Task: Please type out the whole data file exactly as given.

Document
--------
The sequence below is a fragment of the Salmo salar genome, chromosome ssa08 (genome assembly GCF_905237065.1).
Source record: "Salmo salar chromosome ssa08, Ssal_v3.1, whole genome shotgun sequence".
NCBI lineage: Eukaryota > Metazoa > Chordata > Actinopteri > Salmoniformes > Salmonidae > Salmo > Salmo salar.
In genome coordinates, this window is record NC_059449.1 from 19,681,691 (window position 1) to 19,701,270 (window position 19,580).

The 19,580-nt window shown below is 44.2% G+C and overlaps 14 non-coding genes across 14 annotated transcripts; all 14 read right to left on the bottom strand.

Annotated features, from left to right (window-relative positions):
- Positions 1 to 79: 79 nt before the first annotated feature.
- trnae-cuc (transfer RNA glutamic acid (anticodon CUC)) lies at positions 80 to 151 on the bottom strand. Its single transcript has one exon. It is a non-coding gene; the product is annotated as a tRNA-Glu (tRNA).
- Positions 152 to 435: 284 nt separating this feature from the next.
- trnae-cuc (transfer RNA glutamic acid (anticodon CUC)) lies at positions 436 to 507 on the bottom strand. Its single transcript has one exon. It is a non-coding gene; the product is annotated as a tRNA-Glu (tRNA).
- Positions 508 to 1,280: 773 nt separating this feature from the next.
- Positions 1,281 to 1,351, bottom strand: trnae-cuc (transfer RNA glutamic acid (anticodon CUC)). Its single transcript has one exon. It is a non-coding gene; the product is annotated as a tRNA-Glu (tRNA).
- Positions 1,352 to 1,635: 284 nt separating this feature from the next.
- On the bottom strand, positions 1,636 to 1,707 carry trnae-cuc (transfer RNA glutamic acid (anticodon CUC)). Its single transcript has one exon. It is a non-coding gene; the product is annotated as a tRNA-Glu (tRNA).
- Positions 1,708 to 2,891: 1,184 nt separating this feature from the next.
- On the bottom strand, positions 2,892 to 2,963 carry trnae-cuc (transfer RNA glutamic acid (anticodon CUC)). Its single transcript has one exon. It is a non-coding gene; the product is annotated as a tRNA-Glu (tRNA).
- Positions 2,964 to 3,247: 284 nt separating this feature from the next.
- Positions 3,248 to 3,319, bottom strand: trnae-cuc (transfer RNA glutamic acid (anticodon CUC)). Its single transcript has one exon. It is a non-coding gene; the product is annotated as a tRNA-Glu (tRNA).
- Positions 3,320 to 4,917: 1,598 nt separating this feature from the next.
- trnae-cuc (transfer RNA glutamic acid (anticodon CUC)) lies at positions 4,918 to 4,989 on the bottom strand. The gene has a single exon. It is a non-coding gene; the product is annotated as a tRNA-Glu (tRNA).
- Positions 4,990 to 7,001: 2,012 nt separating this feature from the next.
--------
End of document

The sequence below is a fragment of the Salmo salar genome, chromosome ssa08 (genome assembly GCF_905237065.1).
Source record: "Salmo salar chromosome ssa08, Ssal_v3.1, whole genome shotgun sequence".
NCBI lineage: Eukaryota > Metazoa > Chordata > Actinopteri > Salmoniformes > Salmonidae > Salmo > Salmo salar.
In genome coordinates, this window is record NC_059449.1 from 19,681,691 (window position 1) to 19,701,270 (window position 19,580).

The 19,580-nt window shown below is 44.2% G+C and overlaps 14 non-coding genes across 14 annotated transcripts; all 14 read right to left on the bottom strand.

Annotated features, from left to right (window-relative positions):
- Positions 1 to 79: 79 nt before the first annotated feature.
- trnae-cuc (transfer RNA glutamic acid (anticodon CUC)) lies at positions 80 to 151 on the bottom strand. Its single transcript has one exon. It is a non-coding gene; the product is annotated as a tRNA-Glu (tRNA).
- Positions 152 to 435: 284 nt separating this feature from the next.
- trnae-cuc (transfer RNA glutamic acid (anticodon CUC)) lies at positions 436 to 507 on the bottom strand. Its single transcript has one exon. It is a non-coding gene; the product is annotated as a tRNA-Glu (tRNA).
- Positions 508 to 1,280: 773 nt separating this feature from the next.
- Positions 1,281 to 1,351, bottom strand: trnae-cuc (transfer RNA glutamic acid (anticodon CUC)). Its single transcript has one exon. It is a non-coding gene; the product is annotated as a tRNA-Glu (tRNA).
- Positions 1,352 to 1,635: 284 nt separating this feature from the next.
- On the bottom strand, positions 1,636 to 1,707 carry trnae-cuc (transfer RNA glutamic acid (anticodon CUC)). Its single transcript has one exon. It is a non-coding gene; the product is annotated as a tRNA-Glu (tRNA).
- Positions 1,708 to 2,891: 1,184 nt separating this feature from the next.
- On the bottom strand, positions 2,892 to 2,963 carry trnae-cuc (transfer RNA glutamic acid (anticodon CUC)). Its single transcript has one exon. It is a non-coding gene; the product is annotated as a tRNA-Glu (tRNA).
- Positions 2,964 to 3,247: 284 nt separating this feature from the next.
- Positions 3,248 to 3,319, bottom strand: trnae-cuc (transfer RNA glutamic acid (anticodon CUC)). Its single transcript has one exon. It is a non-coding gene; the product is annotated as a tRNA-Glu (tRNA).
- Positions 3,320 to 4,917: 1,598 nt separating this feature from the next.
- trnae-cuc (transfer RNA glutamic acid (anticodon CUC)) lies at positions 4,918 to 4,989 on the bottom strand. The gene has a single exon. It is a non-coding gene; the product is annotated as a tRNA-Glu (tRNA).
- Positions 4,990 to 7,001: 2,012 nt separating this feature from the next.